"Peking Man," a cave man once thought a great hunter who had first tamed fire, actually was a composite of the gnawed remains of some fifty women, children, and men unfortunate enough to have been the prey of the giant cave hyena.
Researching the famous fossil site of Dragon Bone Hill in China, scientists Noel T.
Boaz and Russell L.
Ciochon retell the story of the cave's unique species of early human, Homo erectus.
Boaz and Ciochon take readers on a gripping scientific odyssey.
New evidence shows that Homo erectus was an opportunist who rode a tide of environmental change out Africa and into Eurasia, puddle-jumping from one gene pool to the next.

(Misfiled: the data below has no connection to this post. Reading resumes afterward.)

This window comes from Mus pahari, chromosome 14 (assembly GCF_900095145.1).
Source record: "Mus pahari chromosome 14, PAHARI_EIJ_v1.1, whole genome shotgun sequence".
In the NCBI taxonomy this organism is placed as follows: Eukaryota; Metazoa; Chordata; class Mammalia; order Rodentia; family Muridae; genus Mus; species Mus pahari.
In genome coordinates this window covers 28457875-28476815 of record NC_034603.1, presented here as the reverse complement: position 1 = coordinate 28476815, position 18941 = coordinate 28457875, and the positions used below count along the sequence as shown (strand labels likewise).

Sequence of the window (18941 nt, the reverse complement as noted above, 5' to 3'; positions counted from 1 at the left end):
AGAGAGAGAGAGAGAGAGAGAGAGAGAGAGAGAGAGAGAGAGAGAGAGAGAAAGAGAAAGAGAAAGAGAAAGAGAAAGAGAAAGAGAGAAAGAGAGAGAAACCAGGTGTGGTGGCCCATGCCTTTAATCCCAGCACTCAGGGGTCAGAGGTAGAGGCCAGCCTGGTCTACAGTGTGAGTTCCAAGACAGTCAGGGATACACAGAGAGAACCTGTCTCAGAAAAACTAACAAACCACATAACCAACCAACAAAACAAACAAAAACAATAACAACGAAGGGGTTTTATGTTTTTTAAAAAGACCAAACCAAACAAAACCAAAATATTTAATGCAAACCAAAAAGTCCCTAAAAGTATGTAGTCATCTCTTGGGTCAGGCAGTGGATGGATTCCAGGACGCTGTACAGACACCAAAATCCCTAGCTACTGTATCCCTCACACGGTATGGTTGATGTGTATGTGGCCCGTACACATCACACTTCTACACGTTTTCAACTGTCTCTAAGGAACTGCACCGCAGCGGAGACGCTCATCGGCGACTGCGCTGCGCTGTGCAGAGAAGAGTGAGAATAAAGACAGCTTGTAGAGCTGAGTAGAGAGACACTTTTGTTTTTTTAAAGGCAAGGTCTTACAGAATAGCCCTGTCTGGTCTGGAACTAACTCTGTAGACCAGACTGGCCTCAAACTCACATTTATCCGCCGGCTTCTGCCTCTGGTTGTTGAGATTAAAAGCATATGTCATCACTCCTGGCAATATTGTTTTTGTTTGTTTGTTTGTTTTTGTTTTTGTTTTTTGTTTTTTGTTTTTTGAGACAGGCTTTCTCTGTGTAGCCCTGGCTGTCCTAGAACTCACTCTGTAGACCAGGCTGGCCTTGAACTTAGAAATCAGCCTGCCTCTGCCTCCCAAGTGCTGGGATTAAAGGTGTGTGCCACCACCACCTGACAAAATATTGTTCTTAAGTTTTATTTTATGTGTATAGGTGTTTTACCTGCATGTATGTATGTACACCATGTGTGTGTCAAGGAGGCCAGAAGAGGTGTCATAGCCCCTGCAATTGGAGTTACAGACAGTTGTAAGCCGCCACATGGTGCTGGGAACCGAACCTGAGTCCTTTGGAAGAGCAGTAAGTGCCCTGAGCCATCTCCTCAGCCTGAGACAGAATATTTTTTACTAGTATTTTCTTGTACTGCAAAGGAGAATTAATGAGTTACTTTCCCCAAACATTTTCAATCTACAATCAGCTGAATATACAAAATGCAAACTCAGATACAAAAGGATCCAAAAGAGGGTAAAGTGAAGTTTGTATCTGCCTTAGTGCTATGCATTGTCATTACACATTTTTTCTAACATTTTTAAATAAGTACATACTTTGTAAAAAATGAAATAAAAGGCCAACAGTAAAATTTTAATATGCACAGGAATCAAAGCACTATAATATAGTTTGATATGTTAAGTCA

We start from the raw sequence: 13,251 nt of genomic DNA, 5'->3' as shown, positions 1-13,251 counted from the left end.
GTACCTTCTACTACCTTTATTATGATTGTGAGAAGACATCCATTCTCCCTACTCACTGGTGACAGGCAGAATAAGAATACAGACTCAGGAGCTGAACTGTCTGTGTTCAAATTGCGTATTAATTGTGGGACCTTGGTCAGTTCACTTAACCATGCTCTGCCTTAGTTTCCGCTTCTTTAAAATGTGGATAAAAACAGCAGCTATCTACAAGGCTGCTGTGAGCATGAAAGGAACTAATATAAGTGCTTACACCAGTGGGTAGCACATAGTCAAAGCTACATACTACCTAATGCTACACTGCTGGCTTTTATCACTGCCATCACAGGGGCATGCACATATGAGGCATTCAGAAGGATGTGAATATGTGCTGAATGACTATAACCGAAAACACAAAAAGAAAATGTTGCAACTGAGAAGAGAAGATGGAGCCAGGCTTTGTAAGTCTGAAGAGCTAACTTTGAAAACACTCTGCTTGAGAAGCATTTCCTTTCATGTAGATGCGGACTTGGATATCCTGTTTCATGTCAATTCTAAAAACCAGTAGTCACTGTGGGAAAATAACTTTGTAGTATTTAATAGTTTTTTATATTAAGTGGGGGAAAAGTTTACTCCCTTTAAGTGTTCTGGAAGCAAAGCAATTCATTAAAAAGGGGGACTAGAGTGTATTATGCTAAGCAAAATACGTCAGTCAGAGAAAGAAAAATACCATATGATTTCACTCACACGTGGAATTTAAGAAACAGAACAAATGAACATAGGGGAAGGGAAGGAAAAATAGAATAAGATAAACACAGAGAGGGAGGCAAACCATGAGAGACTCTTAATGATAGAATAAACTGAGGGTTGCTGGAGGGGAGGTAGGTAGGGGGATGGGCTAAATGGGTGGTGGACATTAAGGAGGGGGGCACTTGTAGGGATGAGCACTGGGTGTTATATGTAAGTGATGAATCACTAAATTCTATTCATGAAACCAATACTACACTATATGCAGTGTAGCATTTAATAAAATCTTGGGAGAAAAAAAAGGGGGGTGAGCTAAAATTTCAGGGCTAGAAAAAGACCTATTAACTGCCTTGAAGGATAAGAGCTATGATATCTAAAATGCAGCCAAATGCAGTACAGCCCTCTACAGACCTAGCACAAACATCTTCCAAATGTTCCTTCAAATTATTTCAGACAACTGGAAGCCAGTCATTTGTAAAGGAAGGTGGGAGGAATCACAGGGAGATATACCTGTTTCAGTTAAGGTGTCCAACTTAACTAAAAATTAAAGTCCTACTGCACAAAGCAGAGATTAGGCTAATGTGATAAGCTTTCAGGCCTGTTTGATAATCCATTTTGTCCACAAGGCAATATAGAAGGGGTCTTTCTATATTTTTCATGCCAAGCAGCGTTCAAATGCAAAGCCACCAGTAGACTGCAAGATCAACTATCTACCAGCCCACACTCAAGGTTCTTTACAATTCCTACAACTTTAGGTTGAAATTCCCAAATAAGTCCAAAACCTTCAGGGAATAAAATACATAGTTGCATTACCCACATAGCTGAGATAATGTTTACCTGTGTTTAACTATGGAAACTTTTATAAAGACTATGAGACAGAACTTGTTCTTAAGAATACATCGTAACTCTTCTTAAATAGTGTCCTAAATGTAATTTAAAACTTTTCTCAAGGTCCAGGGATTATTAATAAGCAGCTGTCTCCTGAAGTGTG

Armed with a shaky hold on fire and some sharp rocks, Homo erectus incredibly survived for over 1.5 million years, much longer than our own species Homo sapiens has been on Earth.
For more information about the title Dragon Bone Hill: An Ice-Age Saga of Homo erectus, read the full description at Amazon.com, or see the following related books:
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